This summer, the BBC joins forces with the National Trust for a national campaign, launching on Monday 17 May to investigate the plight of honeybees in Britain.
The Bee Part Of It campaign is supported by BBC Local, Springwatch and wildlife presenter Kate Humble, who now manages her own bee hives at home.
Bees are the world's most important pollinating insects and honey bees are worth around £200 million a year to British agriculture. Their dramatic decline in numbers recently has become a cause of global concern.
Bees, along with other pollinators like butterflies, moths, beetles, and hoverflies are crucial to the entire ecosystem.
Albert Einstein is alleged to have once said that, without bees, humanity would die out in four years - now there's a scary thought!
Perhaps Hollywood should stop making movies about apocalyptic global warming scenarios and focus on the extinction of bees instead?
As Iolo Williams recently mentioned - the biggest threat to our planet is mankind and it is us who will ultimately suffer. Nature will resume, long after we're all gone...
As part of the build up to this campaign I've been asking you to send in your best bee photos. Here's a gallery of some of the best ones so far.
All native bees have been in decline for some time and a combination of factors are believed to be responsible: habitat loss, pesticides, and disease are key.
A bee by Steve Tynant:
Recent poor summers have also caused enormous damage to honey bees: a third of all colonies were lost in 2008.
Matthew Oates, the National Trust's Chief Conservation Advisor, says: "Bee consciousness is vital and we can all help; we can do simple things like planting bee friendly plants and flowers to encourage bees into our gardens. We want more people to understand the crucial role that bees play in our food chain."
The main focus of this campaign is the honey bee, and as part of this project, Radio Wales has adopted two new hives on National Trust property.The first will be at Dinefwr in West Wales. The second hive location has yet to be confirmed.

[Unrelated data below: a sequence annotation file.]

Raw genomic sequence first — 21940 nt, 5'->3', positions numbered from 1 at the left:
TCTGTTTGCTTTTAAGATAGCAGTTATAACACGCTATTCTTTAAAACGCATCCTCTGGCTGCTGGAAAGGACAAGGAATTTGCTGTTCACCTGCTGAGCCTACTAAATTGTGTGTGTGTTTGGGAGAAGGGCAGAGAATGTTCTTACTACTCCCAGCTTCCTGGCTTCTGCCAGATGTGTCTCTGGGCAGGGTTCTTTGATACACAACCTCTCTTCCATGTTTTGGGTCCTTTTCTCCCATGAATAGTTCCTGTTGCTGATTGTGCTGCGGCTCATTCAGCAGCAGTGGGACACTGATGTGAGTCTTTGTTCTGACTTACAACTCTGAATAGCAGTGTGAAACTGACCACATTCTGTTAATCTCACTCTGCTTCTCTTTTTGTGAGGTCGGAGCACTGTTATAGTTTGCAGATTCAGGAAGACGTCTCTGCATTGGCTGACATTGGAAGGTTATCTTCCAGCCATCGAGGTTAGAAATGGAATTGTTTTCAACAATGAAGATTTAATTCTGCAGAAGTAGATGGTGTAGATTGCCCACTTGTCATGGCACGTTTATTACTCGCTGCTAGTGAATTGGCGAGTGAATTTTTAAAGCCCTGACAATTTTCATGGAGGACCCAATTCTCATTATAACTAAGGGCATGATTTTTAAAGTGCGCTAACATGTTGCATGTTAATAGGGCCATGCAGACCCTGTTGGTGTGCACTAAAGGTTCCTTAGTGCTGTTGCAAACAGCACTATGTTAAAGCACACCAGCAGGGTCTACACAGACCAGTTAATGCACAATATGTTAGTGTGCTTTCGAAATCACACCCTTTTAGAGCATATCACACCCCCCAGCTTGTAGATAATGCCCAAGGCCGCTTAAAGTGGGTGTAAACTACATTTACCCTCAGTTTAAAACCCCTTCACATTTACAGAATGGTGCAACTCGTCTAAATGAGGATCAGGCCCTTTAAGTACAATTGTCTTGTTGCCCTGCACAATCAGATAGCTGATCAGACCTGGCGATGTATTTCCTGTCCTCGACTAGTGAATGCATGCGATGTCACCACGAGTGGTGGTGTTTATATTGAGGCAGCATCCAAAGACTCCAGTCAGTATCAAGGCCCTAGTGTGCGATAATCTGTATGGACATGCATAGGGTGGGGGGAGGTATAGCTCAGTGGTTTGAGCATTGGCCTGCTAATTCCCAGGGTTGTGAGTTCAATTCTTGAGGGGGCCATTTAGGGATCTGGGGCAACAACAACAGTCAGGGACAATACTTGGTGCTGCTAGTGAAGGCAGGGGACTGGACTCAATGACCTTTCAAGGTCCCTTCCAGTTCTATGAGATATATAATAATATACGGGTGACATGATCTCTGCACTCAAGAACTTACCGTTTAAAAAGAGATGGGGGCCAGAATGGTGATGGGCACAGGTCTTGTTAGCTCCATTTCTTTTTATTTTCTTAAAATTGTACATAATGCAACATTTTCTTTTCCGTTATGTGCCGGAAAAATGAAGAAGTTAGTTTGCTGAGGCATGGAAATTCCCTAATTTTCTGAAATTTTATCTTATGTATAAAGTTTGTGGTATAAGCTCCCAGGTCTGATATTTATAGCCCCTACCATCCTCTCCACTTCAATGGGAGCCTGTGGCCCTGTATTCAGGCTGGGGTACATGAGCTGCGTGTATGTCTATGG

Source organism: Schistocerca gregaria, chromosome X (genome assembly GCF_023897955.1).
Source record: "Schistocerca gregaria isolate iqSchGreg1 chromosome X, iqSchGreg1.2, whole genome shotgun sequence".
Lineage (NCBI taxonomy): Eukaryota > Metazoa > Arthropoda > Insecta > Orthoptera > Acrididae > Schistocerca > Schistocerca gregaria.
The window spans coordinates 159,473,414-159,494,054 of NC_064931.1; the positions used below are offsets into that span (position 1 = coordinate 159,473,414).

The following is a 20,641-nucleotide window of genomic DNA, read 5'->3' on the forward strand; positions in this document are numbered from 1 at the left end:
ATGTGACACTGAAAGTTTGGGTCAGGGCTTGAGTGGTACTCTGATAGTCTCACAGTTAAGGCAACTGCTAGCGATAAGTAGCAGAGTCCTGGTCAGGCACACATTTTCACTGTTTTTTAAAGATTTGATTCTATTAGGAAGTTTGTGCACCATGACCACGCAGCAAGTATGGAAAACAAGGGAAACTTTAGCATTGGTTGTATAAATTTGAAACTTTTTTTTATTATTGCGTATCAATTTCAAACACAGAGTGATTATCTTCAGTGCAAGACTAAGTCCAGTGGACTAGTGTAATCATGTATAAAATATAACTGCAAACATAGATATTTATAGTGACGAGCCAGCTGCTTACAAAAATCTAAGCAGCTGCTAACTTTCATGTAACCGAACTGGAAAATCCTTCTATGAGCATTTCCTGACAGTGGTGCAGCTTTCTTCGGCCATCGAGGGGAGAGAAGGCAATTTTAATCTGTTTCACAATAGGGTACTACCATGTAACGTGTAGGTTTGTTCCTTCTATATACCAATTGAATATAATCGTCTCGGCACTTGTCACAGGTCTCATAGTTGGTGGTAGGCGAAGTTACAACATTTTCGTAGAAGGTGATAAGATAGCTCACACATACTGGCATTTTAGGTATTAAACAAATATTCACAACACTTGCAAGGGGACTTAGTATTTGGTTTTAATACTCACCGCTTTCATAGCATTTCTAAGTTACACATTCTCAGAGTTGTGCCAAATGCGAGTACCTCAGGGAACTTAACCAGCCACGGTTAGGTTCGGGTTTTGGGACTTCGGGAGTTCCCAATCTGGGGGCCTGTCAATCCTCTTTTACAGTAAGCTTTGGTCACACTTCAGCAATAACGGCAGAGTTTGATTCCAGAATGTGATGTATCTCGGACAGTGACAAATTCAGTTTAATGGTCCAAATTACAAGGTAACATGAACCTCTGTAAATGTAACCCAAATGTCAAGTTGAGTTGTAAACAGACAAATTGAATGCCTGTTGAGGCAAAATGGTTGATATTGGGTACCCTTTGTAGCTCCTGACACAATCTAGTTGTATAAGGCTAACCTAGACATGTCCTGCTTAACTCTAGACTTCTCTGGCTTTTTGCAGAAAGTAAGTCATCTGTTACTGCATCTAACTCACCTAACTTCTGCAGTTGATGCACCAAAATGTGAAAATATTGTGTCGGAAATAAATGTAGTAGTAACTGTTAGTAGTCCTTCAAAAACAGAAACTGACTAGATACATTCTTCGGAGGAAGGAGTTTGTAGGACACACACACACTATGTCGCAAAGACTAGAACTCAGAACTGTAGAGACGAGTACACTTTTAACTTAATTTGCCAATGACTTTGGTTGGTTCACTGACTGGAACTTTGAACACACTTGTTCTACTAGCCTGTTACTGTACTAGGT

Each hive comes with a bee keeper who'll look after the hive for the summer and hopefully deliver up to fifty jars of honey at the end of the season. I've already bought a new toaster! ;)
We'll monitor the hives progress for the duration, and you'll be able to follow the story locally on the Jamie & Louise show as well as on the BBC Wales Local websites.
We're also giving away packs of bee friendly flower seeds in June (details to follow), and bees will feature at the Springwatch Wild Days Out.
In the meantime, find out which species of flowers are bee friendly from the RHS website and get planting.
Bee keeping isn't just a rural operation - bees can thrive in villages, towns, and cities, as long as the conditions are right.
- There are 250 species of bee in the UK consisting of bumblebees, honeybees and solitary bees.
- Pollination delivers â¬14.2bn to the European economy, most of this is through bumblebees and honeybees.
- Bumblebees have smelly feet. They produce oily secretions to inform other bees which flowers have already been visited
Source: The Bumblebee
That's it for now. If you've got a story concerning bees in Wales then do get in touch. I can mention it here in the blog and pass on any useful information to colleagues involved in the campaign.
Having trouble identifying bees? Try the BWARS image gallery.